There is nothing illegal in agreeing that a supplier will pay the costs of re-exporting goods if the importer no longer wants to import them. The problem exists from what happens if the goods are not detected at the time of import. In this scenario the goods will be imported with dumping duty being deliberately underpaid. The underpayment will have resulted from falsely describing the goods or incorrectly claiming that they are subject to an exemption.

Unless the importer is upfront about the potential dumping duty (such as via an amber line entry), this approach is no different than simply making false statements. Agreeing to not import the goods if you are caught will not be much of a defence if you appear before a Court.

Supplier as the importer

Under this approach, the supply of the goods occurs as a domestic sale in Australia. The overseas supplier is both the exporter and the importer. If the overseas supplier makes the relevant declarations to the ABF, it will be the entity that would be subject to any fines that are payable.

The overseas supplier will also be first in the ABF’s firing line if there is any underpayment of duty. However, first in line is not the same as being the only one on the line. Australian case law shows that if there is an underpayment of duty, the ABF can pursue that duty from the Australian customer, even if that customer had no involvement in the import and was unaware of the duty avoidance.

When the choices are between an Australian resident company and a foreign supplier, its easy to guess who the ABF debt collection team would prefer to pursue.

What are the risks?

The risks start at liability for the underpaid duty and GST and go up from there. In respect of underpaid duty, the ABF can base its demand on the past 4 years of imports. It can go back further if there is evidence of deliberate avoidance of duty. We have seen multi-million dollar demands made by the ABF.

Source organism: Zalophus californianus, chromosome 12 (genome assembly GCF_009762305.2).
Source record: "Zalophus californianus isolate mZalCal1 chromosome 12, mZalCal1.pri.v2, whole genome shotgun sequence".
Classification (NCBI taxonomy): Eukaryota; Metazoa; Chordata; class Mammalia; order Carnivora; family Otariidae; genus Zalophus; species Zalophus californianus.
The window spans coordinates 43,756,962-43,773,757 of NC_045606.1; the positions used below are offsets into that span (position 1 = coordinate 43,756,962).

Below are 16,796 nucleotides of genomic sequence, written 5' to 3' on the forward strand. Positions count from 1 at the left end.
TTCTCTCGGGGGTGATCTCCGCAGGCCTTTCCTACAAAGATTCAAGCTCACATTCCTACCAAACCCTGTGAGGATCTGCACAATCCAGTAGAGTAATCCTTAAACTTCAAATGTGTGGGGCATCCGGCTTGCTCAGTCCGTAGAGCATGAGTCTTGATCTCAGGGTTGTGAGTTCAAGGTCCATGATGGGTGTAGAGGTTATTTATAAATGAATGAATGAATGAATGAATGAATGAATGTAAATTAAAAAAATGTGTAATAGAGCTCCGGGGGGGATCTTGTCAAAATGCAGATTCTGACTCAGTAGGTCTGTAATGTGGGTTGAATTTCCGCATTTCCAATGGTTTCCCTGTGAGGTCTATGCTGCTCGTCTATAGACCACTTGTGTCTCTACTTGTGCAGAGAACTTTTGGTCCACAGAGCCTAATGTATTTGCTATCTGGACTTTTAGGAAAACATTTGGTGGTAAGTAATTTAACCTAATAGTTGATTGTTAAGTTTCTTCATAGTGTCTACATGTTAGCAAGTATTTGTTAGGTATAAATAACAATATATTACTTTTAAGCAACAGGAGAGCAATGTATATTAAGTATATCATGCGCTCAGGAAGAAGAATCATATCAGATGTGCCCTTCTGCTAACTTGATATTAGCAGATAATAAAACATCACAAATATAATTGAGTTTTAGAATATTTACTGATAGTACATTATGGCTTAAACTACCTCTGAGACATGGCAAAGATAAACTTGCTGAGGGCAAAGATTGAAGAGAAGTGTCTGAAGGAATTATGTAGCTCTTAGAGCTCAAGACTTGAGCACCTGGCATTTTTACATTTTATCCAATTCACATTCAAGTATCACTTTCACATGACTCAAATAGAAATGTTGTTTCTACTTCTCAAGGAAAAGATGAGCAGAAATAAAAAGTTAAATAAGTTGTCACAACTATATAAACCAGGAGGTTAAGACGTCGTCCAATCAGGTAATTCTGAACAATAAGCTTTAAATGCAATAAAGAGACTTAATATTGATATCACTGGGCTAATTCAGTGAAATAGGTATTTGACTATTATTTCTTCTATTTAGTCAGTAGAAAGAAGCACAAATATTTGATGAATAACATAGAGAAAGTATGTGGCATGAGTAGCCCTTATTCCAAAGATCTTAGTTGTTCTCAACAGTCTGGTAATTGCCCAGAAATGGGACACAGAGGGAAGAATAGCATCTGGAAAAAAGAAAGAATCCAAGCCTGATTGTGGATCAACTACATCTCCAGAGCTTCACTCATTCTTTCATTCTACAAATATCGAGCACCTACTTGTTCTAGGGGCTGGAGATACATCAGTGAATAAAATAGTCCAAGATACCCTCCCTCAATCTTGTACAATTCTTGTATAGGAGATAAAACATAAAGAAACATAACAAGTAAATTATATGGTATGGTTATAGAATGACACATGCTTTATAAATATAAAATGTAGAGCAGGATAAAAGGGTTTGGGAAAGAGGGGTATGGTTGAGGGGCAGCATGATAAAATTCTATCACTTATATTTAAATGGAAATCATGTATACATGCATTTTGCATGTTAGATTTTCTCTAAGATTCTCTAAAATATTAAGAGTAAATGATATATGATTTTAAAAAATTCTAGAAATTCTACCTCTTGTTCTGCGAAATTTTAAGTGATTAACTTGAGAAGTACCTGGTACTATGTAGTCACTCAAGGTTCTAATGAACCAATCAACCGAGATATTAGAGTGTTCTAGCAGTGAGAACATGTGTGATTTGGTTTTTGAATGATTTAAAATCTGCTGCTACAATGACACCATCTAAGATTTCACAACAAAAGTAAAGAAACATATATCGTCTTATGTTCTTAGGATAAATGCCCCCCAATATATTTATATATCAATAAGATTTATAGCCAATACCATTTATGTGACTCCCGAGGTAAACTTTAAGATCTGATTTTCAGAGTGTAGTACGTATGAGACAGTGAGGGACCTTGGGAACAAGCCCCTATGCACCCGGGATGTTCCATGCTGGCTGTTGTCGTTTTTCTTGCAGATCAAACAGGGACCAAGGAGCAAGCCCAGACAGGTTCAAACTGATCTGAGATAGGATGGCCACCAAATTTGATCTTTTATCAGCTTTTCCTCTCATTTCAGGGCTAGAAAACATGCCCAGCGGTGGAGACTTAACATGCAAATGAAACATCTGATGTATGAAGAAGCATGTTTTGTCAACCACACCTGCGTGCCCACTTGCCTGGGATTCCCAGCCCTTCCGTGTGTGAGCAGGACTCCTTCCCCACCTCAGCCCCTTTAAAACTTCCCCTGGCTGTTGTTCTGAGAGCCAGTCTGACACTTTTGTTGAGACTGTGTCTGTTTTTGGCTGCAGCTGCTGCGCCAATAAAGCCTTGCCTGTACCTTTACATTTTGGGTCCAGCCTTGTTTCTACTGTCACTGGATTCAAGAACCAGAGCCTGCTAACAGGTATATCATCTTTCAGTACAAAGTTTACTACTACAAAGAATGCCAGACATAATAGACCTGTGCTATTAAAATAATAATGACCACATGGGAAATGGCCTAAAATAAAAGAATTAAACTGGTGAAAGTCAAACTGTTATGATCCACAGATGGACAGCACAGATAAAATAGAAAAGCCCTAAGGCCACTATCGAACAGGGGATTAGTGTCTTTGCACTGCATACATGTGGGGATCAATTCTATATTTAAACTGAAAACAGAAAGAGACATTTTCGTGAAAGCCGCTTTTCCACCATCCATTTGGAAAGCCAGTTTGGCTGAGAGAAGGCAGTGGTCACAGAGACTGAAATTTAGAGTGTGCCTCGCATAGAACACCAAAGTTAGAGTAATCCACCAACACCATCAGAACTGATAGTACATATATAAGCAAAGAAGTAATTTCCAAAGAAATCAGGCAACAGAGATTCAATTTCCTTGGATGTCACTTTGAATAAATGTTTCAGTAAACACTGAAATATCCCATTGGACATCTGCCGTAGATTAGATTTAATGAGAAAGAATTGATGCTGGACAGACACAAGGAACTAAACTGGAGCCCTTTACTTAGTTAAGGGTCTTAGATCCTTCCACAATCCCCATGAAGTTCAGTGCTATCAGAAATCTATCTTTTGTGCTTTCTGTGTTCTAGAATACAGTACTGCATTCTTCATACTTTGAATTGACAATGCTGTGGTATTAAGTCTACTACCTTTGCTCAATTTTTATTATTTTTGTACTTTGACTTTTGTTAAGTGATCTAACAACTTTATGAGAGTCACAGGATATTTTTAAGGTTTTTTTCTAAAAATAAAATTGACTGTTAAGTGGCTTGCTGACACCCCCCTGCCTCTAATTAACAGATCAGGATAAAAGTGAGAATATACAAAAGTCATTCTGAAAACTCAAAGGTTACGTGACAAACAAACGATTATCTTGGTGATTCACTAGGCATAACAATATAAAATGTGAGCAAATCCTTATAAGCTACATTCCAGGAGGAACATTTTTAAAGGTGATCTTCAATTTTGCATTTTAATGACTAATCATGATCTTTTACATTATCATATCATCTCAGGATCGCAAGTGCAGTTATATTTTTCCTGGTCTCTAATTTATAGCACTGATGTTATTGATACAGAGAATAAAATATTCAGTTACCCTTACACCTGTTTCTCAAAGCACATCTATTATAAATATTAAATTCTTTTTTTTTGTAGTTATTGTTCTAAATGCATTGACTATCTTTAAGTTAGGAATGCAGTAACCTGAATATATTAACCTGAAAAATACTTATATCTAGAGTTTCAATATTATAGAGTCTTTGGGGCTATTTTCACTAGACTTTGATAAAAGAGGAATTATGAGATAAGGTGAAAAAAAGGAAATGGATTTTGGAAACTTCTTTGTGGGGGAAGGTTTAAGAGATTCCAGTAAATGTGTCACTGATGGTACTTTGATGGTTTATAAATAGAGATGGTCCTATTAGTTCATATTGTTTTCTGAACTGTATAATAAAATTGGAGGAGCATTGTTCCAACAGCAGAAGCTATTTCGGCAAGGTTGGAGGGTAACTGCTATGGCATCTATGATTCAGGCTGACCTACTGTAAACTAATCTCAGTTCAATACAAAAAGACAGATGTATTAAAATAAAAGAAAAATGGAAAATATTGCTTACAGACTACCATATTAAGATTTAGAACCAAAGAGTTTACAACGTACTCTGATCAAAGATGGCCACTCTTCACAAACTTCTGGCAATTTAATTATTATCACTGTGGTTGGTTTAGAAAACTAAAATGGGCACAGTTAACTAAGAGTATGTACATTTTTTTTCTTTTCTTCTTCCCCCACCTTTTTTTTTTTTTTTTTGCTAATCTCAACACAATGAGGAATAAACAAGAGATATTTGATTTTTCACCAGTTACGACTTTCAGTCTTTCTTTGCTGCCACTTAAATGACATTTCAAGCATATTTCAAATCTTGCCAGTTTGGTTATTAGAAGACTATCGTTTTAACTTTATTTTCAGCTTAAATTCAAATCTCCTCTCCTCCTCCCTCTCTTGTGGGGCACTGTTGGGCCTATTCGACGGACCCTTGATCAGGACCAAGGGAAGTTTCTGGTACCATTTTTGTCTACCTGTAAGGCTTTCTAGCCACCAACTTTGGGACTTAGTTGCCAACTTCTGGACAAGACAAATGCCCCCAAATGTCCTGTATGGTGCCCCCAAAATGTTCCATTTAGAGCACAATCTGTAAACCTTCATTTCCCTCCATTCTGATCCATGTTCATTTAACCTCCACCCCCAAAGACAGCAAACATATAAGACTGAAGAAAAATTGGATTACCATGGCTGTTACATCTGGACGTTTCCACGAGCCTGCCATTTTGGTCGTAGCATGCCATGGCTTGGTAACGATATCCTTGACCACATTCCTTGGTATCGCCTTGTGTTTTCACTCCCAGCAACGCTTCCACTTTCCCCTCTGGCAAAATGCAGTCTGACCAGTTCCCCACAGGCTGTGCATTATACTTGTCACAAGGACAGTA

Where the ABF can prove deliberate duty avoidance, the minimum penalty a Court can hand down is 2 times the underpaid duty, the maximum is 5 times the underpaid duty.

Even if the offence is merely a non-deliberate false statement, the maximum penalty is an amount equal to the underpaid duty.

However, the ABF does not have to trouble the Director of Public Prosecutions and take the importer to Court. Rather, the ABF can issue infringement notices of an amount equal to 75% of the underpaid duty without needing to prove a single allegation.

Put simply, if caught, you can expect to pay the underpaid duty plus at least 75% extra.

This is just the financial penalties, it does not take into account the impact on your supply chain of increased levels of compliance activity.

While all of the above is scary, if there is deliberate avoidance of a large amount of duty, the Commonwealth may chose a criminal, rather than customs, prosecution. This means that a penalty option is a jail sentence.

What now

Importers should not believe in an offer that is too good to be true. These offers all rely on non-compliance not being detected and leave the importer greatly exposed when the inevitable happens.

If you believe that you may have been involved in past non-compliance, there are significant benefits associated with voluntary disclosure. For a start, the ABF will not be able to issue infringement notices. More importantly, the ABF mindset is very different for importers who are voluntarily seeking to improve compliance. If non-compliance is detected in an audit, it is very hard to have the ABF, or a Court, see you in a positive light.

Please contact Russell Wiese ([email protected]) for assistance with managing customs compliance and rising rates of dumping duty.